FIG. 4 is a perspective view of a plate material and shot blasting machines according to the first embodiment of the present invention;

FIG. 5 is a cross sectional view of the plate material and a pressing machine according to the first embodiment of the present invention;

FIG. 6 is a cross sectional view of the plate material and a grinding machine according to the first embodiment of the present invention;

FIG. 7 is a block diagram showing the shot blast machine according to the first embodiment of the present invention;

FIG. 8A is a cross sectional view showing a relative location of a nozzle and the plate material according to the first embodiment of the present invention;

FIG. 8B is a view showing a progress of deformation of edge by a shot blasting according to the first embodiment of the present invention;

FIG. 9 is a view showing a progress of the deburring process according to the first embodiment of the present invention;

FIG. 10A is a cross sectional view of the plate material showing a depth according to the first embodiment of the present invention;

FIG. 10B is a graph showing a relationship among a period of time of the shot blasting process, the depth shown in FIG. 10A, and a flow rate of the aperture according to the first embodiment of the present invention;

FIG. 11 is a block diagram showing a manufacturing process of an injector nozzle according to a second embodiment of the present invention;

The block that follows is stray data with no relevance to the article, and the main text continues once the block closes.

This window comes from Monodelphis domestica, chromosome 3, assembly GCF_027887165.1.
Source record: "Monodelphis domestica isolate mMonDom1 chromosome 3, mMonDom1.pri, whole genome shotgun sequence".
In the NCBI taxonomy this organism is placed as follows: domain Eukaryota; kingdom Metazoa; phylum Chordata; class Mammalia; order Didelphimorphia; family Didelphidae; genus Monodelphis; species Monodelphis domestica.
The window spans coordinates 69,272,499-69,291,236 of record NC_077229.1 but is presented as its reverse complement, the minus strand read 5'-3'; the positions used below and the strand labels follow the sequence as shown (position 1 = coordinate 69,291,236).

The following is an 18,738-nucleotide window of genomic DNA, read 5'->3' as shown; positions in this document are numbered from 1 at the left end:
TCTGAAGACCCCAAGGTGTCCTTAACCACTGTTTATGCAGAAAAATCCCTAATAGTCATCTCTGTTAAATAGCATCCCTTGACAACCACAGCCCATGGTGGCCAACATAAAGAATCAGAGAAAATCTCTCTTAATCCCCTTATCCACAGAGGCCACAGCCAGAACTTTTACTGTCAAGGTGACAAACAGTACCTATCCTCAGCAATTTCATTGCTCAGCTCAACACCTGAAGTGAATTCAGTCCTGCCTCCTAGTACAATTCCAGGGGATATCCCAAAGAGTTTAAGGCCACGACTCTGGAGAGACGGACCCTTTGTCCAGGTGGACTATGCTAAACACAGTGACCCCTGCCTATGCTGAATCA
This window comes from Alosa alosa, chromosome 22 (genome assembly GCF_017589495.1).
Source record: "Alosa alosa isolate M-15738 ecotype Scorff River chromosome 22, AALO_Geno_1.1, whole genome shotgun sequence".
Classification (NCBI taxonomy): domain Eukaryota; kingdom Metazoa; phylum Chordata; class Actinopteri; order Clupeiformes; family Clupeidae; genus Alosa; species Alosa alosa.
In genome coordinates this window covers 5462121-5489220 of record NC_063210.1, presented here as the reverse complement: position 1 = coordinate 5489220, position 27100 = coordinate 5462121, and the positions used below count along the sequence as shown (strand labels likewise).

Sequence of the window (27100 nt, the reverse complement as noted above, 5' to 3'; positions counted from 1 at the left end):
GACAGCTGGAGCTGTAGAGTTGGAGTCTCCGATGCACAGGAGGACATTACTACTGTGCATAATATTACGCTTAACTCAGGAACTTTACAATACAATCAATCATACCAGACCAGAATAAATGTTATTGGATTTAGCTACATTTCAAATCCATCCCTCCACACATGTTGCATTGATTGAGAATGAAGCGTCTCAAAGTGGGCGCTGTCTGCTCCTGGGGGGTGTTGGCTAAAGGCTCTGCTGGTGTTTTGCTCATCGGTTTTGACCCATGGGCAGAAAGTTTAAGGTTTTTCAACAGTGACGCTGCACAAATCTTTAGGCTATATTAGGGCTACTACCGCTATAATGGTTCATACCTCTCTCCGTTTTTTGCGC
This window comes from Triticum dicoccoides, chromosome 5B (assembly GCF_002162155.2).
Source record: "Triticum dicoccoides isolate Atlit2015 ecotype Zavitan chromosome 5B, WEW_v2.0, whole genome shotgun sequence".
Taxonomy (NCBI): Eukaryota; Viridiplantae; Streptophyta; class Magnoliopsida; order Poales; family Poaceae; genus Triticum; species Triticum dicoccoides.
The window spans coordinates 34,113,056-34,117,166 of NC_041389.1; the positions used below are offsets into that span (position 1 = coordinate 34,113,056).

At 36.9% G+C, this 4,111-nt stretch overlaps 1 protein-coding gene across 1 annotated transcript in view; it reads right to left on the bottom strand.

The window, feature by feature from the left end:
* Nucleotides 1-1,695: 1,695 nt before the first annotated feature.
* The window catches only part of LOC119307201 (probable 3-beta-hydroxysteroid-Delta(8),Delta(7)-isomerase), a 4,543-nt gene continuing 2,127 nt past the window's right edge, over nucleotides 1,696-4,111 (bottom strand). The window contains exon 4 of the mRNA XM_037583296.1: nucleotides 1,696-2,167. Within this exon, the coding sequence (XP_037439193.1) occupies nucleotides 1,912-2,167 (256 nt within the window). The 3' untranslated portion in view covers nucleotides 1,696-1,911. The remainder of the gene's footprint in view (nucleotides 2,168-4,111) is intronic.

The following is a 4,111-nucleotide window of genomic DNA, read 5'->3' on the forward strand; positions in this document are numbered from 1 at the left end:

FIG. 12 is a block diagram showing the shot blast machine according to a third embodiment of the present invention;

FIG. 13A is a cross sectional view of the plate material and an end mill according to a fourth embodiment of the present invention;

FIG. 13B is a cross sectional view of the plate material and a grinding machine according to the fourth embodiment of the present invention;

FIG. 13C is a cross sectional view of the plate material and a grinding machine according to the fourth embodiment of the present invention;

FIG. 14A is a cross sectional view of an orifice member showing a show blasting process according to the fourth embodiment of the present invention;

FIG. 14B is a cross sectional view of an orifice member showing a show blasting process according to the fourth embodiment of the present invention;

FIG. 14C is a cross sectional view of an orifice member showing a show blasting process according to the fourth embodiment of the present invention;

FIG. 14D is a cross sectional view of an orifice member showing a show blasting process according to the fourth embodiment of the present invention;